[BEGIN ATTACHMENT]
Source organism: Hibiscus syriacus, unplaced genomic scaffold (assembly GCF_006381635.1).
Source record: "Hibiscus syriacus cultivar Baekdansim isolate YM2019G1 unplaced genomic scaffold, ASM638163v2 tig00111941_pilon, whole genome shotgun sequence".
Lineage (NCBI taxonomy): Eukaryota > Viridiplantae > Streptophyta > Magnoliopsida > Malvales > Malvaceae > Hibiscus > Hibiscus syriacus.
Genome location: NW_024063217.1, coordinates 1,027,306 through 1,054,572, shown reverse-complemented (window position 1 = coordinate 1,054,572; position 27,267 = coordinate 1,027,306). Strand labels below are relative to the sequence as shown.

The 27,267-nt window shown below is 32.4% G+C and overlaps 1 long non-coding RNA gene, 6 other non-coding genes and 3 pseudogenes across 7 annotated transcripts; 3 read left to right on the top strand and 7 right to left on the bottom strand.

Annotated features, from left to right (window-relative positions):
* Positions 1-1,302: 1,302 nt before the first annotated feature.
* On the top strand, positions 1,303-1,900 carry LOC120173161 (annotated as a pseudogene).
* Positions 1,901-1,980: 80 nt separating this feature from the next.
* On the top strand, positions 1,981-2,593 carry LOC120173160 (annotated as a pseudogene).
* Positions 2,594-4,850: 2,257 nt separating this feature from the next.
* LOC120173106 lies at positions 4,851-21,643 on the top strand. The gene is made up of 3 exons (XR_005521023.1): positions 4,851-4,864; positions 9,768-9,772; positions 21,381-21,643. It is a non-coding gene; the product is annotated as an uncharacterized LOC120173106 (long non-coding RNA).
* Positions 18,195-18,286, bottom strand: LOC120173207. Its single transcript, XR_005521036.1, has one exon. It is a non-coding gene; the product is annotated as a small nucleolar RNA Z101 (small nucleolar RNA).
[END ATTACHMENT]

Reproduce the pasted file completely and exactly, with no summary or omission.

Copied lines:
Source organism: Hibiscus syriacus, unplaced genomic scaffold (assembly GCF_006381635.1).
Source record: "Hibiscus syriacus cultivar Baekdansim isolate YM2019G1 unplaced genomic scaffold, ASM638163v2 tig00111941_pilon, whole genome shotgun sequence".
Lineage (NCBI taxonomy): Eukaryota > Viridiplantae > Streptophyta > Magnoliopsida > Malvales > Malvaceae > Hibiscus > Hibiscus syriacus.
Genome location: NW_024063217.1, coordinates 1,027,306 through 1,054,572, shown reverse-complemented (window position 1 = coordinate 1,054,572; position 27,267 = coordinate 1,027,306). Strand labels below are relative to the sequence as shown.

The 27,267-nt window shown below is 32.4% G+C and overlaps 1 long non-coding RNA gene, 6 other non-coding genes and 3 pseudogenes across 7 annotated transcripts; 3 read left to right on the top strand and 7 right to left on the bottom strand.

Annotated features, from left to right (window-relative positions):
* Positions 1-1,302: 1,302 nt before the first annotated feature.
* On the top strand, positions 1,303-1,900 carry LOC120173161 (annotated as a pseudogene).
* Positions 1,901-1,980: 80 nt separating this feature from the next.
* On the top strand, positions 1,981-2,593 carry LOC120173160 (annotated as a pseudogene).
* Positions 2,594-4,850: 2,257 nt separating this feature from the next.
* LOC120173106 lies at positions 4,851-21,643 on the top strand. The gene is made up of 3 exons (XR_005521023.1): positions 4,851-4,864; positions 9,768-9,772; positions 21,381-21,643. It is a non-coding gene; the product is annotated as an uncharacterized LOC120173106 (long non-coding RNA).
* Positions 18,195-18,286, bottom strand: LOC120173207. Its single transcript, XR_005521036.1, has one exon. It is a non-coding gene; the product is annotated as a small nucleolar RNA Z101 (small nucleolar RNA).